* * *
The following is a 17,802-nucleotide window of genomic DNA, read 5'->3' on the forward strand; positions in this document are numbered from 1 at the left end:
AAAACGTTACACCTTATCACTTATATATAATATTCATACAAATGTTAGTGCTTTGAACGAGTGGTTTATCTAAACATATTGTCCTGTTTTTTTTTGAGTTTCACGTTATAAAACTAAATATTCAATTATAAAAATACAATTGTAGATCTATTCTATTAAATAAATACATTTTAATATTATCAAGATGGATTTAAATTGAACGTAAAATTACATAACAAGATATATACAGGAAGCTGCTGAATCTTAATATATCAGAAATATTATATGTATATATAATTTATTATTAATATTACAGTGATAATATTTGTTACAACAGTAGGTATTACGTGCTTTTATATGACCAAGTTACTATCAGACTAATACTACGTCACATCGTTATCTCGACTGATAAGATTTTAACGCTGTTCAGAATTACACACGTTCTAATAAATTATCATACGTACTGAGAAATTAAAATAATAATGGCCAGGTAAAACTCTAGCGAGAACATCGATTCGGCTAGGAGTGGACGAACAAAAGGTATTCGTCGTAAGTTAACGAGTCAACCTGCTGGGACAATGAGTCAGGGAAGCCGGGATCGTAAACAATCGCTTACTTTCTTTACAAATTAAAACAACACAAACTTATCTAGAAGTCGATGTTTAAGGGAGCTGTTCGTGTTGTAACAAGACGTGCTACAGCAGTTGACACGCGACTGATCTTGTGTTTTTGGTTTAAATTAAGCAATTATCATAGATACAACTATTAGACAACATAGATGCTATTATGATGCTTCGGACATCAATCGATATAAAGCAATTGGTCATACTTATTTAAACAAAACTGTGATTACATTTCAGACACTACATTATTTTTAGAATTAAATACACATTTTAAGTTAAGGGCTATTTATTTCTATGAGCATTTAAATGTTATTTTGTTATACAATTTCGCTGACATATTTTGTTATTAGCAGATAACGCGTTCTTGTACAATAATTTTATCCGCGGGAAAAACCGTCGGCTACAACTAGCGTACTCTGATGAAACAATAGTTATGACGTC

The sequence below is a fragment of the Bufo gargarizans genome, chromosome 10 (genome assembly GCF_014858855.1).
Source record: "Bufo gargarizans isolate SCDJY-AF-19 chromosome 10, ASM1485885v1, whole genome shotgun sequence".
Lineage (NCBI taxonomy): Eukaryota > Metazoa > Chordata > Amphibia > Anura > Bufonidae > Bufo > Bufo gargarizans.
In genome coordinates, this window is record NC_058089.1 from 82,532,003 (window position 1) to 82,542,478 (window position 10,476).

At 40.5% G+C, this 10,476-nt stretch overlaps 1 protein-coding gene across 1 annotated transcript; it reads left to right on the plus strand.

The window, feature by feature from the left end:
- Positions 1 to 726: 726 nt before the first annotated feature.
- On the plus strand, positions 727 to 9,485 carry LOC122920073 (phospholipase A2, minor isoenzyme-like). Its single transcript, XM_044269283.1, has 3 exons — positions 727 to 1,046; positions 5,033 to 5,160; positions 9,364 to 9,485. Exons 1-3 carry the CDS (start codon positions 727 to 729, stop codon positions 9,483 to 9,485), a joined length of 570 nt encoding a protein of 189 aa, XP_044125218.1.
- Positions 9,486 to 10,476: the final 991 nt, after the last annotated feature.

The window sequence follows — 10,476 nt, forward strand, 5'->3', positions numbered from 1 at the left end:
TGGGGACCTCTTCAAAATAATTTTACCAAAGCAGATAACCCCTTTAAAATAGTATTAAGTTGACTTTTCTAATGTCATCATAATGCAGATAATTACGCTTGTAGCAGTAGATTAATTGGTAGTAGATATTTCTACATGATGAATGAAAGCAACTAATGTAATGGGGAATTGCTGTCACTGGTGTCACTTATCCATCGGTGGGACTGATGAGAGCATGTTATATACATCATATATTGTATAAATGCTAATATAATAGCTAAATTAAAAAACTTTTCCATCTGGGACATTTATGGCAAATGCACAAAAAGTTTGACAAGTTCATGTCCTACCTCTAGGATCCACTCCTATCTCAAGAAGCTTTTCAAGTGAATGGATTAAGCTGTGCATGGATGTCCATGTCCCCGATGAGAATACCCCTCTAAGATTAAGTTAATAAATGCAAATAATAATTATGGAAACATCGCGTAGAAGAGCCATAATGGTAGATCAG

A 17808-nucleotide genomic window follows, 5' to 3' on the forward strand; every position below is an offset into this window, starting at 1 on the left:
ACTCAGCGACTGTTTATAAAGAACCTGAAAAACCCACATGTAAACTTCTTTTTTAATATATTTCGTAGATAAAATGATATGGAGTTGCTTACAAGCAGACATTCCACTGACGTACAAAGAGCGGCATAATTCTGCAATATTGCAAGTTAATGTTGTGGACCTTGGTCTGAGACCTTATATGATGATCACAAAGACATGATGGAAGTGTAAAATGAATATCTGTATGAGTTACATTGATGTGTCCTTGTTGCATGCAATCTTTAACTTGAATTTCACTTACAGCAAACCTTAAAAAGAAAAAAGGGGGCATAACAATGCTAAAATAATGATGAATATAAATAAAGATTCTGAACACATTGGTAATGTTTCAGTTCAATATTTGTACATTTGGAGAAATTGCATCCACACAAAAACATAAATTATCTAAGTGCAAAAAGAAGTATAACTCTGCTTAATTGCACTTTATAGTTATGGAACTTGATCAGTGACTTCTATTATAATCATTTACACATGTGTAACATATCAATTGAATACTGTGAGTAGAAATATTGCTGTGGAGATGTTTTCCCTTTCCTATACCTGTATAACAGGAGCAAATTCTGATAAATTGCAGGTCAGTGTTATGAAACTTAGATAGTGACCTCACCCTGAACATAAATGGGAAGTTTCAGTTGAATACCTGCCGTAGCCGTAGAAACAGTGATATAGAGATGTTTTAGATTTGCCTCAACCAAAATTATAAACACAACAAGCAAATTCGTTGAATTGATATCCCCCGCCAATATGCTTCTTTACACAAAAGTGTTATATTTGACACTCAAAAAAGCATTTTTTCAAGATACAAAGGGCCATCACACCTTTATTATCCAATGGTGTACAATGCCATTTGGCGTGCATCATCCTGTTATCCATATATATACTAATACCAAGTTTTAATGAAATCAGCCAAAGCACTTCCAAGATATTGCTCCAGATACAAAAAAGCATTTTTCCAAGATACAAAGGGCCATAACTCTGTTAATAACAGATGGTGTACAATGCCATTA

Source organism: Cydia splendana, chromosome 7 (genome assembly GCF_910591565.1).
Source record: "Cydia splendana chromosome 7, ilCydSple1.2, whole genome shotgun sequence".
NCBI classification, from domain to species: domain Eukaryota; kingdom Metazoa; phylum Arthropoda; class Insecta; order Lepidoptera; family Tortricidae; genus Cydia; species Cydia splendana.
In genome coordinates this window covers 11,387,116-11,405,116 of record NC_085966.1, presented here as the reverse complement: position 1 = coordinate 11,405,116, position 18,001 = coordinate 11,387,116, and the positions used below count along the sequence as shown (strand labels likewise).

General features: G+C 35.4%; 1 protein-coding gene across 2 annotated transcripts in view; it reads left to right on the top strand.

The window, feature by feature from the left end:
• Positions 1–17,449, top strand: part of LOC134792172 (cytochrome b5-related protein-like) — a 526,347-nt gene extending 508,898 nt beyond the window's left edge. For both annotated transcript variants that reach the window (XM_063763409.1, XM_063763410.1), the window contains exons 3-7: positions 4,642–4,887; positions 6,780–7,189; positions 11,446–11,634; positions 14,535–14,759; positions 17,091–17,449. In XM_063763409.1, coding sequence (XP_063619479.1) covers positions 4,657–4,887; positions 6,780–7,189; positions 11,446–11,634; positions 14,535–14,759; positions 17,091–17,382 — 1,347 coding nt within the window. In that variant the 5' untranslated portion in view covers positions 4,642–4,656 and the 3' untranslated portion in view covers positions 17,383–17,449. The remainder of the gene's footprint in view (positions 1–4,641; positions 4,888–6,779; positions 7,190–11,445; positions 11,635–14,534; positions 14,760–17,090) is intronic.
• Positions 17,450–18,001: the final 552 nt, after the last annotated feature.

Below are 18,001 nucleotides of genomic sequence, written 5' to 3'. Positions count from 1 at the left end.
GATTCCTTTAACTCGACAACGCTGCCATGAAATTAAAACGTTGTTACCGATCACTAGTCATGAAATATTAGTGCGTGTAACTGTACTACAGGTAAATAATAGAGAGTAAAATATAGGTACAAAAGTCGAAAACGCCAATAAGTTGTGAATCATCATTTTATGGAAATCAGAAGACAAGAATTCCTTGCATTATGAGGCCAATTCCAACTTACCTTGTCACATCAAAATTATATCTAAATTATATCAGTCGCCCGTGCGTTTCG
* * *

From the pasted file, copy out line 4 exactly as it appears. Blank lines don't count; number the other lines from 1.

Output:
Source record: "Bufo gargarizans isolate SCDJY-AF-19 chromosome 10, ASM1485885v1, whole genome shotgun sequence".